Does Congress Have a Conservative Bias on Gay Rights Issues?

Justice Scalia argued in his dissent in Romer that:

This Court has no business imposing upon all Americans the resolution favored by the elite class from which the Members of this institution are selected

This fits a more broadly held perception that laws are more progressive on LGBT rights than voters would like them to be because elites are more liberal. A new working paper by Katherine L. Krimmel, Jeffrey R. Lax, and Justin H. Phillips (all Columbia) shows that this presumption does not hold for members of Congress. Indeed, the results imply the reverse. The authors use a method developed (in part) by our own Andy Gelman to estimate public support in Congressional districts for specific policies related to gay rights. They then compare public opinion to the actual roll-call votes of Congressmen. One of their key findings is that there is a conservative bias in Congress: on average public support in a district for a liberal policy towards gays needs to be well over 50% for a Congressman to vote in favor of that policy. Moreover, when opinion in a District changes, Democrats are much more likely to change their votes than Republican Congressmen.

The figure below illustrates their findings for the Don’t Ask Don’t Tell issue. There were only small pockets in the country where majorities opposed changing the policy. Votes against it in Congress were much more numerous than we would expect from public opinion. The paper is very rich in empirical detail, so go read the whole thing.

8 Responses to Does Congress Have a Conservative Bias on Gay Rights Issues?

  1. JWells March 21, 2013 at 2:04 pm #

    Of course, it is interesting to note that some representatives voted in favor when public opinion opposed repealing (SE LA; E TX).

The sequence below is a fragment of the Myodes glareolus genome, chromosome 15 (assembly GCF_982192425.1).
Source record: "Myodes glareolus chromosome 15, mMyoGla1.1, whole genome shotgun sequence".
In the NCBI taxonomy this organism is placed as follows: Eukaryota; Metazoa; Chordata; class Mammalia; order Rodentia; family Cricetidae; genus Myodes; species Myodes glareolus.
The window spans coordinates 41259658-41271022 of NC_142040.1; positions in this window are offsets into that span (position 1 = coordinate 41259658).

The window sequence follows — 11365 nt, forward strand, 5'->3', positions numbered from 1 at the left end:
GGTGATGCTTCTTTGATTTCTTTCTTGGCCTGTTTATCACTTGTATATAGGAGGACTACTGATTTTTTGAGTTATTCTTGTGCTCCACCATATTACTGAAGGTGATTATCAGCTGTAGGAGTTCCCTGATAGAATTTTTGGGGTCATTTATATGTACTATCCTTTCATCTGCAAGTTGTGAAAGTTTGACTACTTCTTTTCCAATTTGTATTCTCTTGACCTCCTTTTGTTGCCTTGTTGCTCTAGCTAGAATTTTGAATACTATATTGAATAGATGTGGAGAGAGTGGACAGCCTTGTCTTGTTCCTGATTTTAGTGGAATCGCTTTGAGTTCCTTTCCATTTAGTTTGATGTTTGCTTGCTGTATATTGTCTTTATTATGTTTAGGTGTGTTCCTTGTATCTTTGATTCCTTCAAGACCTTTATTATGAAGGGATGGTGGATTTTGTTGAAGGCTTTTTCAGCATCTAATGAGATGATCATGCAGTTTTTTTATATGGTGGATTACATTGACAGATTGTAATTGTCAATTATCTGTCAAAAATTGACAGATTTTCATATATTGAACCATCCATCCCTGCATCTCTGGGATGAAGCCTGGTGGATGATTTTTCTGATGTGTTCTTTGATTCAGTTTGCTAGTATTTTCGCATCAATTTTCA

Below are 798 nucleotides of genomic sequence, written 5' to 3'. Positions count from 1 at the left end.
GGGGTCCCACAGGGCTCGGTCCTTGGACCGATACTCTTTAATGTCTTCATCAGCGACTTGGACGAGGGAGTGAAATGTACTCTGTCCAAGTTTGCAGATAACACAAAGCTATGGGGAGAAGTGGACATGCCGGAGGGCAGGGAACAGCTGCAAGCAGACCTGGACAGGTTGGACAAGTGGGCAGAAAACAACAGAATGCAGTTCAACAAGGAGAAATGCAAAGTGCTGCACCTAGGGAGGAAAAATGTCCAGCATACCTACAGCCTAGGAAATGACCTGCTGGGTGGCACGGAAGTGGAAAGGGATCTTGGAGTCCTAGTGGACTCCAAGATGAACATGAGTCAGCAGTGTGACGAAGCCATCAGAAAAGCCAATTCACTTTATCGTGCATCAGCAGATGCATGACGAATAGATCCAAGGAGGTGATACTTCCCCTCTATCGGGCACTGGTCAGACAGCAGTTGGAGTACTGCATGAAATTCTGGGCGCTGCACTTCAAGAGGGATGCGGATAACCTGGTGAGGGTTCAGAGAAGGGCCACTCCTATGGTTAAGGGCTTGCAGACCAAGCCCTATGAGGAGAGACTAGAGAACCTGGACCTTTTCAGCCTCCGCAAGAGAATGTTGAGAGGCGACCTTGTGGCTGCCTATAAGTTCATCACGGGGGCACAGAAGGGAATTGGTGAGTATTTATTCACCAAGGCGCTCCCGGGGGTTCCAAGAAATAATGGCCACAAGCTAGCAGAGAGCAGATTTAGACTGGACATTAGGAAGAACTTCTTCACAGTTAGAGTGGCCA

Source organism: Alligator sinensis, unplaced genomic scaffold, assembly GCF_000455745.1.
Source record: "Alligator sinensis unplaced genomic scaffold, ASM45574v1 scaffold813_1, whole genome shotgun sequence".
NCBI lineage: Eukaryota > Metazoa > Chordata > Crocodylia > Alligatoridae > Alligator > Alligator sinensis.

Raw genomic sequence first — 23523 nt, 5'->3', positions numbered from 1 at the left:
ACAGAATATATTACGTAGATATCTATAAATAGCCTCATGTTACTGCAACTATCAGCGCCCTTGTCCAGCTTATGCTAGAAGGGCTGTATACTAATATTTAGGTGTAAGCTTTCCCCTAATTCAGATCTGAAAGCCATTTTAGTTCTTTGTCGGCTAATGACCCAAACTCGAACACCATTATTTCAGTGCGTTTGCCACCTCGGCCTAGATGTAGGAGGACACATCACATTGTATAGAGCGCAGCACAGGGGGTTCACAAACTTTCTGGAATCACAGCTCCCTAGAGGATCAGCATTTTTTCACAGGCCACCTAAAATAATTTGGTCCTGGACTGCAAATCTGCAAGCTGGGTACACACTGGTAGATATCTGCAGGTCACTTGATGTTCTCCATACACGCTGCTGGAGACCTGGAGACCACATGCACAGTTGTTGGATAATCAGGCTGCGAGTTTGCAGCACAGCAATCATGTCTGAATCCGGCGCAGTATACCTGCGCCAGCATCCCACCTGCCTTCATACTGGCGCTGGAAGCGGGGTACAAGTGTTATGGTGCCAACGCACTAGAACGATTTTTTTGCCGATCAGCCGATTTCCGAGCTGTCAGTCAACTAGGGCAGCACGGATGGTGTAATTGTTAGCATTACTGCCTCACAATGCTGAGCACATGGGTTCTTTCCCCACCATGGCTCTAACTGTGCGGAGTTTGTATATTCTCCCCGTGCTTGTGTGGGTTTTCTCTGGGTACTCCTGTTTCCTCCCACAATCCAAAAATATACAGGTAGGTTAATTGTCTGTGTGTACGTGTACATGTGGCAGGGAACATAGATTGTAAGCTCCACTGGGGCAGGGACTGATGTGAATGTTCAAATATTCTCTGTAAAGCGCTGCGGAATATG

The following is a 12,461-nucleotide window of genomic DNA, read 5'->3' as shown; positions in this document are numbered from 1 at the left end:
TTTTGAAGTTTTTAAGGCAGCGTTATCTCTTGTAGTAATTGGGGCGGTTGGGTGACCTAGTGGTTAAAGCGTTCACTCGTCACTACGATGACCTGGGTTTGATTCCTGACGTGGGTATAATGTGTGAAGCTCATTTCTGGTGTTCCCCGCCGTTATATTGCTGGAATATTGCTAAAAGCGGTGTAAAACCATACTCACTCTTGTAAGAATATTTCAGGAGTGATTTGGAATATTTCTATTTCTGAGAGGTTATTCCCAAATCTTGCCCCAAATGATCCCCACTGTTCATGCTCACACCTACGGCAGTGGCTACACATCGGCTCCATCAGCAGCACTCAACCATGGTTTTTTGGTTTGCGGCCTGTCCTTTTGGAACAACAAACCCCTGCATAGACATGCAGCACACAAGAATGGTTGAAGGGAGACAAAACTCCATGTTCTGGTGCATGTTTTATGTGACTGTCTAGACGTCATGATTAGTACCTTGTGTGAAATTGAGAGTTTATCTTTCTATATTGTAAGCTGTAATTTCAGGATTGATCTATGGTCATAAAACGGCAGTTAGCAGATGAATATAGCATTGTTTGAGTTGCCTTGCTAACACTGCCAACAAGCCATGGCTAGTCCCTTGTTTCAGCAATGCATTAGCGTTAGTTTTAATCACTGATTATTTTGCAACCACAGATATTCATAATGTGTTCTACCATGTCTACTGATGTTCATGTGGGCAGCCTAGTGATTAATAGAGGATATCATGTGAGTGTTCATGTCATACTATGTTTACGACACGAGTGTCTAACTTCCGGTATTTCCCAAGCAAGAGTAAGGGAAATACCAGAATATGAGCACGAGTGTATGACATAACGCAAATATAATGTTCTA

• nhJeff March 23, 2013 at 6:58 pm #

      It’s not all that interesting. Note the MANY districts that favored repeal of DADT where legislators voted against repeal. That’s the point: Legislators were FAR more likely to take a conservative (anti-gay) stance, against the wishes of their constituents, than vice versa.

  2. NYer March 21, 2013 at 3:13 pm #

    Note the public opinion split in the red states on this issue. Save a tiny chunk of FL and VA, the blue states are unanimously in favor of repealing DADT. Among the red states, however, the libertarian mountain states have split from the Bible Belt. Even Utah favors repeal.

  3. KevinR March 21, 2013 at 4:38 pm #

    It would be interesting to see these map but only with those who “strongly agree” or “strongly disagree”. My guess is that there are a lot of people who are pretty tepid in their support, and a small minority who are very passionate about their opposition (as well as a minority who very passionate about their support). I would guess that among those who are passionate there would be a likely split closer to how Congress votes.

    The logic being that a lot of people sort of support it, but how their member votes on DADT will have little to no bearing on if they vote for them again. But there is a small section who will be very upset if their member votes to overturn DADT.

    • Andrew Flores March 22, 2013 at 1:08 pm #

      What is interesting about the strength of support or disapproval is that it is attributable to a couple items: the question wording and when the question is asked. On gay marriage, for example, my own research showed that there was more strong disapproval than strong approval of the issue in 2008. And now, the issue is highly polar, with the proportion of the public strongly approving is about same size as those strongly disapproving.

      But research in Intl. Journal of Public Opinion by Heerwig and McCabe also shows how the question is asked affects the valence of support or opposition.

  4. Dan Nexon March 21, 2013 at 5:04 pm #


  5. Wonks Anonymous March 22, 2013 at 11:21 am #

    How about judges? Are their opinions generally in line with vox populi?

    • nhJeff March 23, 2013 at 7:02 pm #

      Government is designed to be inherently conservative. Congress is more conservative than its constituency. And the judicial branch is extremely conservative.

      At the trial level, judges are seldom willing to risk rebuke by higher courts by breaking precedents. (In other words, the decisions based on out-dated mores continue to hold sway.) The many levels of review assure that the system as a whole is more conservative than the average trial judge.